Notable deaths in the Washington area

June 5

Obituaries of residents from the District, Maryland and Northern Virginia.

Charles W. Sharp, biochemist

Charles W. Sharp, 80, a biochemist who spent nearly 35 years at the National Institute on Drug Abuse before retiring in 2008, died May 5 at a hospital in Olney, Md. The cause was complications from pneumonia, said a son, Steve Sharp.

Dr. Sharp, a Silver Spring resident, was born in Winchester, Ind., and grew up in Indianapolis. At NIDA, he oversaw efforts to investigate the root causes of substance abuse, particularly inhalants. He also studied the effects of drug abuse on the immune system and the effects of AIDS on the brain. He was a founding member of the Society on NeuroImmune Pharmacology, a discipline that he helped create. He was the recipient of many professional awards.

Irene T. Kandl, homemaker

Irene T. Kandl, 89, a homemaker who raised her children in the District and later in Annandale, Va., died May 5 at a hospital in Falls Church, Va. The cause was septic shock, said a daughter, Mary Bolinger.

Mrs. Kandl was born Irene Reed in Round Hill, Va. Her jobs included working at a Peoples Drug store in the District and cleaning houses. She belonged to St. Ambrose Catholic Church in Annandale and received baking prizes at 4-H fairs in Loudoun County.

Harvey G. Brooks, congregation member

Harvey G. Brooks, 49, an Oxon Hill, Md., resident who belonged to the Congress Heights Congregation of Jehovah’s Witnesses, died May 29 at a hospital in Washington. The cause was complications from gallbladder surgery, said his sister, Brenda Pinckney.

Mr. Brooks was born in Asheboro, N.C., and grew up in Oxon Hill. He participated in the Arc of Prince George’s County, a program for people with developmental disabilities, and received awards from the organization for his artistic and athletic achievements.

Lucretia De Wolf Hosmer, government employee

Lucretia De Wolf Hosmer, 84, a Bethesda resident who retired in 1999 after nearly two decades as a grants management specialist with the National Cancer Institute, died May 26 at a hospital in Washington. The cause was a stroke and acute respiratory failure, said her husband, Stephen T. Hosmer.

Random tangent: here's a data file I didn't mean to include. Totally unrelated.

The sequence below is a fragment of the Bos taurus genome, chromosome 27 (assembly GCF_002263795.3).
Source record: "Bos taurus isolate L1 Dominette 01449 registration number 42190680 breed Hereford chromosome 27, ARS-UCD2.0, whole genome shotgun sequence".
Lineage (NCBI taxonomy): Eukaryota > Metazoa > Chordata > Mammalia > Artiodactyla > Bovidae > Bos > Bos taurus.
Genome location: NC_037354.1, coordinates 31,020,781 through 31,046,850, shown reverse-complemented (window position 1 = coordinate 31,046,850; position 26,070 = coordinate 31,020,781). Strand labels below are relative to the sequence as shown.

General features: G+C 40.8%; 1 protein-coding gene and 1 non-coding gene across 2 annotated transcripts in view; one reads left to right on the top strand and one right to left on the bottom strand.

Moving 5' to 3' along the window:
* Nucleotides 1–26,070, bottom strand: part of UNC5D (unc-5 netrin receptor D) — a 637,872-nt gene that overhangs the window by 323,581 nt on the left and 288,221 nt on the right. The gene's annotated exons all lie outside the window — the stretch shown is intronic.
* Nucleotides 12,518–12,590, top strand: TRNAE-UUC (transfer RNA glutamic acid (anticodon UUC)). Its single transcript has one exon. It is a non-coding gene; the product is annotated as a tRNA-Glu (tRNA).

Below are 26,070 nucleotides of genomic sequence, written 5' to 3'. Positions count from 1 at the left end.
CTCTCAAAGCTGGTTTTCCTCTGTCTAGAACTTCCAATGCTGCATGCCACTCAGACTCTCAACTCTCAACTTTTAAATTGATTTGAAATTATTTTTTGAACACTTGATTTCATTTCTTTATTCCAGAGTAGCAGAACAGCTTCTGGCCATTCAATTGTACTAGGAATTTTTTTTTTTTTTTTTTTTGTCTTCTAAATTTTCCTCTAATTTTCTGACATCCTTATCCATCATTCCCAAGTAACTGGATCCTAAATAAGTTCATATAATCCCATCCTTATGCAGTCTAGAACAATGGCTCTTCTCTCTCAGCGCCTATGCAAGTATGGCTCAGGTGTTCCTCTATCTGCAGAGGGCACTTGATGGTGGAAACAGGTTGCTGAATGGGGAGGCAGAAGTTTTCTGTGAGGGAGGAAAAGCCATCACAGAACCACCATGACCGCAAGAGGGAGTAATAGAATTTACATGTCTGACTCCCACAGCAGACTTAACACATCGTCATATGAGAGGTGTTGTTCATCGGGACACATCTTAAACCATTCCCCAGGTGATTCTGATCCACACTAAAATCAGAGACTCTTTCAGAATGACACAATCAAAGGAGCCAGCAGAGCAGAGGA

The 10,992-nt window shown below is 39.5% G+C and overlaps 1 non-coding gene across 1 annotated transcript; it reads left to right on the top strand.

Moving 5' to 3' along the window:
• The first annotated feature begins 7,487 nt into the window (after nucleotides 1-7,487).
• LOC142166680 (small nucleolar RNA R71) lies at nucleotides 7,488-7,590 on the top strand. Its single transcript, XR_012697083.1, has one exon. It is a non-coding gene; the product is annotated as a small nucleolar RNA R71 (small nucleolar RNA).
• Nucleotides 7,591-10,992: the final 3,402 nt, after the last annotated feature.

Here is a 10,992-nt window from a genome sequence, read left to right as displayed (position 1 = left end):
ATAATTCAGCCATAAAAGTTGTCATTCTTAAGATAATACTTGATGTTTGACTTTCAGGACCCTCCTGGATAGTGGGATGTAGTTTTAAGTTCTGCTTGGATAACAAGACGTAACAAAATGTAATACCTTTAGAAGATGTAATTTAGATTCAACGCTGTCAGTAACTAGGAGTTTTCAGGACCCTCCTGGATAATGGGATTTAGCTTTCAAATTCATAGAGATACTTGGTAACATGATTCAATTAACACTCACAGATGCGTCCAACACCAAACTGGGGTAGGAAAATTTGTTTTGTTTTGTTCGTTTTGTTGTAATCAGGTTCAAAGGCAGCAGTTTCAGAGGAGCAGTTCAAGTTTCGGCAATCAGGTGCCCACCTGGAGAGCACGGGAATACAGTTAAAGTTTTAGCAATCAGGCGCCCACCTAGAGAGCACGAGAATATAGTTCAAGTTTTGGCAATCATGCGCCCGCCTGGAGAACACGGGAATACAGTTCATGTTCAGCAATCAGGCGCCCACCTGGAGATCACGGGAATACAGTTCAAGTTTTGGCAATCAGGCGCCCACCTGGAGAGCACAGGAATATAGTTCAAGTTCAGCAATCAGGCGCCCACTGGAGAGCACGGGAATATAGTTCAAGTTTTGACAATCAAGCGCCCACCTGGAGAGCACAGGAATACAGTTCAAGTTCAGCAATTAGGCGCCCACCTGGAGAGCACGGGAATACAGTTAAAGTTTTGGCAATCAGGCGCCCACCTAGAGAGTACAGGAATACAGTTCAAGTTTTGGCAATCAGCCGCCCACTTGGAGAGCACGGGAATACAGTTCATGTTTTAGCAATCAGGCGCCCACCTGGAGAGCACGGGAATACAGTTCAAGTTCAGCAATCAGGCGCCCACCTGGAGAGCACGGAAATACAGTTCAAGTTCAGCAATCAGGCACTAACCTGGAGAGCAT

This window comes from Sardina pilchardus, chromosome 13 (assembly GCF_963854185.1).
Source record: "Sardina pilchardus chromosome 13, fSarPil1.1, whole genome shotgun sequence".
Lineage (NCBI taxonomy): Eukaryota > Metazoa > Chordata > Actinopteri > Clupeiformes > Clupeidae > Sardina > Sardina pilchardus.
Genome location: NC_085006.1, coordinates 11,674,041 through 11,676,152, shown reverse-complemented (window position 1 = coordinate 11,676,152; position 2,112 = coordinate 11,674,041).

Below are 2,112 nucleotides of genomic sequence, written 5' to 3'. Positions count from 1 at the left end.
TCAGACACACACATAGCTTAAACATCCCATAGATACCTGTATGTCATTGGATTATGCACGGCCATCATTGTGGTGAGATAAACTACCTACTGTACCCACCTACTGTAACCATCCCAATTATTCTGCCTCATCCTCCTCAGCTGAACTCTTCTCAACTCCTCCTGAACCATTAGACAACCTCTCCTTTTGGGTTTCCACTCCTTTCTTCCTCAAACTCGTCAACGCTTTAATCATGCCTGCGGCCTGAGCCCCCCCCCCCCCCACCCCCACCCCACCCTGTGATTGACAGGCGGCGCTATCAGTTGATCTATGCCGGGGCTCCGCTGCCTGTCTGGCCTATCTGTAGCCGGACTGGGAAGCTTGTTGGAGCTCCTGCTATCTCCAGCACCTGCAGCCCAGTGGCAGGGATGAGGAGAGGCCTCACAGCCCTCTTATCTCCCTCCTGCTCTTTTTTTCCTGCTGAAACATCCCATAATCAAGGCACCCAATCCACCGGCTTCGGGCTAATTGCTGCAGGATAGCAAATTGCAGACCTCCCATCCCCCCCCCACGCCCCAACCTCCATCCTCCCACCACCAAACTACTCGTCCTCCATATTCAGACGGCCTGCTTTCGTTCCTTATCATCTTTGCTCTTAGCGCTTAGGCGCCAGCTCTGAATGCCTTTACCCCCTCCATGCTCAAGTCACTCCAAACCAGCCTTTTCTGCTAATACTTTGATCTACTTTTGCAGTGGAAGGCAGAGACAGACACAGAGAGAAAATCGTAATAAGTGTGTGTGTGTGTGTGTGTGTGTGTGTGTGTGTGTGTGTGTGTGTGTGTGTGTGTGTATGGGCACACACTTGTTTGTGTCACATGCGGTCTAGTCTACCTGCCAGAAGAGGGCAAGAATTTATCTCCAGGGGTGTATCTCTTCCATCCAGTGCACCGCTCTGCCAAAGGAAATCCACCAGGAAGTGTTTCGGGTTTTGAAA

Lucretia De Wolf was a Philadelphia native and worked in Washington from 1956 to 1964 as a CIA officer specializing in Soviet affairs. She served on the board of directors of the old Montgomery County Association for Children with Learning Disabilities and belonged to organizations including the Sulgrave Club in Washington and the National Society Colonial Dames XVII Century.

Richard D. Pardo, forestry expert

Richard D. Pardo, 81, a longtime Arlington and Alexandria resident who worked in forestry management for nearly four decades, died May 30 at an assisted living facility in Fort Washington, Md. The cause was dementia, said a daughter, Virginia Pardo.

Mr. Pardo was born in Seattle and served in the Army Corps of Engineers before beginning his forestry career in the late 1950s. He worked for the American Forestry Association in Washington, including as director of programs and legislative affairs, before becoming a forestry officer at the United Nation’s Food and Agriculture Organization in Rome. Mr. Pardo also did consulting work on international forestry policy and retired in 1996 from Chemonics International, a development organization.

Edwin S. ‘Ted’ Belknap, CIA officer

Edwin S. “Ted” Belknap, 93, a CIA intelligence officer for 26 years who specialized in radar and short-wave communications, died May 24 at a nursing center in St. George, Utah. The cause was pneumonia, said a daughter, Kathryn McElwain.

Mr. Belknap was born in Shanghai, where his father was employed by the British American Tobacco Co. During his CIA tenure, he lived in Taiwan for a decade and established clandestine radio stations in Communist China, said a daughter. After retiring from the CIA in 1976, he worked as the sailboat charter manager at Hartge Yacht Yard in Galesville, Md., until 1994. He lived in Vienna, Va., and Galesville before settling in St. George in 2002. At 90, he competed in a 50-meter dash at the Huntsman World Senior Games in St. George.